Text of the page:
Writers may be tough to work with. But I’ll tell you one thing about writers that I love more than anything else: their spirit of collaboration.
Currently, I run the day-to-day operations of an online publication, writing and editing articles and recruiting for/managing our team of freelance writers and designers. One of my major responsibilities is handling our editorial brainstorming meeting, held weekly.
I’ll be honest: this meeting is one of my favorite parts of this job. It’s a chance for the editorial team, fellows, and contributing writers to touch base and discuss the content strategy, and how that will play out in articles during the week and in the month to come. Although we meet during the workday in the office, writers from all across the US have joined in, both in person and via conference call/video chat. Not all writers attend, but some do—we have a healthy balance between new blood and regulars each week.
Unlike in college, where we sat down in class and tried our hardest NOT to speak up, these meetings are full of energy and life. I don’t take credit for this: the writers who we’ve found (and who have found us) are so willing to pitch in, speak up, and share ideas and thoughts as they come. It’s a collaborative process; I start the meeting with a list of topics, and we run from there. And what happens most often is that we never make it fully through the list of topics, and we’re always short on time—writers are sharing their opinions, being respectful but challenging, and keeping the conversation alive with limited required input by me or by other staffers.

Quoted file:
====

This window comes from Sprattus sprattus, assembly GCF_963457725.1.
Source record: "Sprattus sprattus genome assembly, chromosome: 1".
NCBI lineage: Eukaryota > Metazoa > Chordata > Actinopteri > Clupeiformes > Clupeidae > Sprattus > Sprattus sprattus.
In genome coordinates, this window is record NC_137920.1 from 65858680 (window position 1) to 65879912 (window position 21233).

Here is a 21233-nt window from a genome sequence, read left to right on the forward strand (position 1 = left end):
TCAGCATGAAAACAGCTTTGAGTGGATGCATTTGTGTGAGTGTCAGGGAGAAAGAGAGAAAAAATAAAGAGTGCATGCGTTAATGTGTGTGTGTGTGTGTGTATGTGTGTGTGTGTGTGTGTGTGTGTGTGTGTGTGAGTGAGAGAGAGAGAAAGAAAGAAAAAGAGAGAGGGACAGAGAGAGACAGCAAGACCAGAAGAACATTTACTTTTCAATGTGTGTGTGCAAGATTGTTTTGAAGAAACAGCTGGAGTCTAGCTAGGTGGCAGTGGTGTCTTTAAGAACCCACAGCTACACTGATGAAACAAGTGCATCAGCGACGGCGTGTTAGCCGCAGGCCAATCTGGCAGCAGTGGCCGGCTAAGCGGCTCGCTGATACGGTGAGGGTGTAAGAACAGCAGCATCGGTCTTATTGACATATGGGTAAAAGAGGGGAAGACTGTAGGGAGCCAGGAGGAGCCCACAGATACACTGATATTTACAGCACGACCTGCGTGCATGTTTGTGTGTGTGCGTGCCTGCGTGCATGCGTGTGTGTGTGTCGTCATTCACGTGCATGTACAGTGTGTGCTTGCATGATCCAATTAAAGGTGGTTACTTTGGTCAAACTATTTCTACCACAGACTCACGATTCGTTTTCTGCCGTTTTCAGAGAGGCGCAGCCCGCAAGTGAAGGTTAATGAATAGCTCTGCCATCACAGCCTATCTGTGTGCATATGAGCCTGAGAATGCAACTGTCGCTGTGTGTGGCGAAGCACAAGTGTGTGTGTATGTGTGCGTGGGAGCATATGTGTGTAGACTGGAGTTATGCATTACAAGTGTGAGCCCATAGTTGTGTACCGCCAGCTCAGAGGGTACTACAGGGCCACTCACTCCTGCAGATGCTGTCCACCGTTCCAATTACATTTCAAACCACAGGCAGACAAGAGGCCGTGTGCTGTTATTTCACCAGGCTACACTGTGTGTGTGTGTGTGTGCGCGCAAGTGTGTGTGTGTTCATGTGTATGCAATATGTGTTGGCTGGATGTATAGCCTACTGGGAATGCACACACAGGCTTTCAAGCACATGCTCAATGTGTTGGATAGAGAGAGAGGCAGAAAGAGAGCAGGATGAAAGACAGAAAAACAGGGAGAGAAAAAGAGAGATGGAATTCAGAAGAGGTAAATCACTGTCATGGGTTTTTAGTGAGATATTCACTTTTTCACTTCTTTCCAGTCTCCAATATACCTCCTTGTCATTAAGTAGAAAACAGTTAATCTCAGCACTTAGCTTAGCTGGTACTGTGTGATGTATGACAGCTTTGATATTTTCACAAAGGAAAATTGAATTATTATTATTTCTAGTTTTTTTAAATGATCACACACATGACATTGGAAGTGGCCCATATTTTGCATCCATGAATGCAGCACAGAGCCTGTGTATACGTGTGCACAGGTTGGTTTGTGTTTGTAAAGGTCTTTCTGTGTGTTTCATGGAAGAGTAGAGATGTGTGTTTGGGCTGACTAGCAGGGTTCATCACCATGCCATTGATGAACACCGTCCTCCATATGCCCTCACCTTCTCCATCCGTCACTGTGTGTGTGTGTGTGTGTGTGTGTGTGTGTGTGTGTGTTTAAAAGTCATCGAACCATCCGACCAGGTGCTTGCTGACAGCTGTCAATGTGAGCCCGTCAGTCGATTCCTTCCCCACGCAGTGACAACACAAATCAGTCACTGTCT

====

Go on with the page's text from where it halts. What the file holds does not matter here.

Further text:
All that to say, I feel tremendously lucky to be working with such a group.
As a person, I’m greedy about stories: I want to be the one to tell them.
But as a writer, I know I can never tell every story. I can’t even tell most stories: there’s someone more experienced than me who could do it, and would likely give a better performance. But I can tell some stories just the same, and there’s no problem with writing something, even if someone else’s is better.
For what I can’t write, I can encourage others to write.
Don’t get me wrong: I’m no fan of plagiarism, and I believe strongly in letting each writer have first access to the stories they bring to the table. But I also feel that an article (especially an article written from a personal lens) is often stronger with a little verbal editing, and a little group discussion.
Seth Godin said it perfectly:
“It’s one of the things I’ve always liked best about being a professional writer. The universal recognition that there’s plenty of room for more authors, and that more reading is better than less reading, even if what’s getting read isn’t ours.
It’s not a zero-sum game. It’s an infinite game, one where we each seek to help ideas spread and lives change.”
Writers share, support each other, and push each other towards goals. And that’s a near-universal fact about writers that’s wowed me since I was young.
When I was in elementary school, my mother took part in a writers’ group in our area town. I have vague recollections during that time, but I do remember going to local book festivals and having my mother know several of the authors there. I felt like she was in some sort of secret club.
My love affair with writing isn’t just about the sometimes-frustrating process of writing, editing, rewriting, and publication. I don’t write in a vacuum. I write for myself, I write for others, I write to have a place at the table, and a spot in that universal club. I feel welcome there—and you should, too.
More reading is better than less reading—and more writing is better than less writing.